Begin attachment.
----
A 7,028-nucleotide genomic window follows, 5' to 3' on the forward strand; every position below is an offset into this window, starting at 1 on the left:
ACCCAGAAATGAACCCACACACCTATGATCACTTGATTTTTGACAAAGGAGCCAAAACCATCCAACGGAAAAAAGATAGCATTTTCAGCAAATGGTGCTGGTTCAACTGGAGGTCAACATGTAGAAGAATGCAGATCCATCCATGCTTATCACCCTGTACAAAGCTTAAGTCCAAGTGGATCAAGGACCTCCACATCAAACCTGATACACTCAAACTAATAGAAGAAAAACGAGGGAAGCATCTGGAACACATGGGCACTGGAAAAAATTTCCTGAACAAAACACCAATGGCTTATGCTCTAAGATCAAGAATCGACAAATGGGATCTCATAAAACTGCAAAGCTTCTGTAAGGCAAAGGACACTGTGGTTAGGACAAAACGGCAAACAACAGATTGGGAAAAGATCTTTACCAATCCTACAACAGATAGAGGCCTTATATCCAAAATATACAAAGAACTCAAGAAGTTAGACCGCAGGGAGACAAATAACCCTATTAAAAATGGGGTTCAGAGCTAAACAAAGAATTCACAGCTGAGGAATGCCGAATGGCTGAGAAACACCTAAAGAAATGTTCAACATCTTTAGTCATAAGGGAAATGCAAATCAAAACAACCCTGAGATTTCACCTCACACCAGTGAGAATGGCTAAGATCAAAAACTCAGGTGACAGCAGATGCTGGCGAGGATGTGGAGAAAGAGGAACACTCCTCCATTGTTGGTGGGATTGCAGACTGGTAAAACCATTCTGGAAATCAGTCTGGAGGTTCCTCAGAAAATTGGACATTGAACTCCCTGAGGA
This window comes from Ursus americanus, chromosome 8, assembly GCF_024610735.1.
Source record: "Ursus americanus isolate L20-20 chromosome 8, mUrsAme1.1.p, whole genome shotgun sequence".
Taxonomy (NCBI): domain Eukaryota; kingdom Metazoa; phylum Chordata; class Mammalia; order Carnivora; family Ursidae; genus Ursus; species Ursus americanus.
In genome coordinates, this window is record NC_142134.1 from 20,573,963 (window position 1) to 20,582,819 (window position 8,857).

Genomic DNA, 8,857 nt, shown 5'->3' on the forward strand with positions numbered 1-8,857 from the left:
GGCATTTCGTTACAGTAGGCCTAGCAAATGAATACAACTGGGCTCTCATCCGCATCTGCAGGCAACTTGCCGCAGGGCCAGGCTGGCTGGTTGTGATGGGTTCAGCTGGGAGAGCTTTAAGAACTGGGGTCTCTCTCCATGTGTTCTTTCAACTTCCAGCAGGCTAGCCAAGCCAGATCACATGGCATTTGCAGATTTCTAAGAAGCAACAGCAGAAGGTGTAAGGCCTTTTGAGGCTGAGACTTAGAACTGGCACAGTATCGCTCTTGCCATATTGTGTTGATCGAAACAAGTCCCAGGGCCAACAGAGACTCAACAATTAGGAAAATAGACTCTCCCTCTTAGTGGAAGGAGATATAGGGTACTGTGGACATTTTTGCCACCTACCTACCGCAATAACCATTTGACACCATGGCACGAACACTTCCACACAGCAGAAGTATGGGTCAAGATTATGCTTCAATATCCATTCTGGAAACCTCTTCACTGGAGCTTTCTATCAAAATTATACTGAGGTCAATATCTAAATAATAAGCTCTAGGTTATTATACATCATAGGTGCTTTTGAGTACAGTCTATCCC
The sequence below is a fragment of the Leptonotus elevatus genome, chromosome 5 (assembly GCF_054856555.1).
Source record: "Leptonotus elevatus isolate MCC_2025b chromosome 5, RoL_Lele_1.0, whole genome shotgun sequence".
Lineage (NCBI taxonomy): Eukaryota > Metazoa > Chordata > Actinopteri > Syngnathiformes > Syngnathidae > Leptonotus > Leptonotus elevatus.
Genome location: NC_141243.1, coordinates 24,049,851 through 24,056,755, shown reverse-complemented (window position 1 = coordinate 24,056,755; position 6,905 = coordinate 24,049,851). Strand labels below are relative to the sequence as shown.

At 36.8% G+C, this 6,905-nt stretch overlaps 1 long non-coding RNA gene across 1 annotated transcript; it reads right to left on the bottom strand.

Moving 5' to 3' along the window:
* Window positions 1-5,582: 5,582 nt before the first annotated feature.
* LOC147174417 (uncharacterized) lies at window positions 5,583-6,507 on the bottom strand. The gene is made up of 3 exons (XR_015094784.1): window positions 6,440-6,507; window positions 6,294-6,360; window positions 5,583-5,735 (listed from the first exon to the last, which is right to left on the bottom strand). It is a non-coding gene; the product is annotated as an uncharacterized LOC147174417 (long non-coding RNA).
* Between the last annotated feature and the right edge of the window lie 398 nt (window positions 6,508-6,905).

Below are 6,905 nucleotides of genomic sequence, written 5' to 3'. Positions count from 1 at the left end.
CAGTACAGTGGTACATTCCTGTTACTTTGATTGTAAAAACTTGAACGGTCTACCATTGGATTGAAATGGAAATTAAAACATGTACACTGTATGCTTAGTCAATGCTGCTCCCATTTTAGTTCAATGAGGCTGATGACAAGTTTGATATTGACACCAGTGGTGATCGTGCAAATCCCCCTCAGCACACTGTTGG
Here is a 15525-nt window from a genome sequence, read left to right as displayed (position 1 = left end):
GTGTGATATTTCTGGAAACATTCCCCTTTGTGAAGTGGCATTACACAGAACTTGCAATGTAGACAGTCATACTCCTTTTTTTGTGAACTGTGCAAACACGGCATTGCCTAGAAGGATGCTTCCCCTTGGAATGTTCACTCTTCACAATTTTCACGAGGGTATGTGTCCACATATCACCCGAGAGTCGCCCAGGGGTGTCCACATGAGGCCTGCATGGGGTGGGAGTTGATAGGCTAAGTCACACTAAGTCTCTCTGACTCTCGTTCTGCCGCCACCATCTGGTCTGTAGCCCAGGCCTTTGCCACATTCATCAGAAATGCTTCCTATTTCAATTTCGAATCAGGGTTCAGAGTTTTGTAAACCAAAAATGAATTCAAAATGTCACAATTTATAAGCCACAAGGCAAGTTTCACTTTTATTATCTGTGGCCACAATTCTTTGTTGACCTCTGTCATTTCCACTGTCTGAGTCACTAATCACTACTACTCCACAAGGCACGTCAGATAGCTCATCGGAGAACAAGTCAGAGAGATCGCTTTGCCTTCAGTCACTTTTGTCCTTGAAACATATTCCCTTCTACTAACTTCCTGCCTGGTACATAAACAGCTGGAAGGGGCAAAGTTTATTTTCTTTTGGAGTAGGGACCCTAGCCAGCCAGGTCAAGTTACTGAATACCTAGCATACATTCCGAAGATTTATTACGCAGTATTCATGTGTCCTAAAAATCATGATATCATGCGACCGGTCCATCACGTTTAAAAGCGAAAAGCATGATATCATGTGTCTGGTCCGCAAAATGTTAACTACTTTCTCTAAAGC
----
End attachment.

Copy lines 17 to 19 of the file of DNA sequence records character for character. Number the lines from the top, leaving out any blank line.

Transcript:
* Between the last annotated feature and the right edge of the window lie 398 nt (window positions 6,508-6,905).

Below are 6,905 nucleotides of genomic sequence, written 5' to 3'. Positions count from 1 at the left end.
CAGTACAGTGGTACATTCCTGTTACTTTGATTGTAAAAACTTGAACGGTCTACCATTGGATTGAAATGGAAATTAAAACATGTACACTGTATGCTTAGTCAATGCTGCTCCCATTTTAGTTCAATGAGGCTGATGACAAGTTTGATATTGACACCAGTGGTGATCGTGCAAATCCCCCTCAGCACACTGTTGG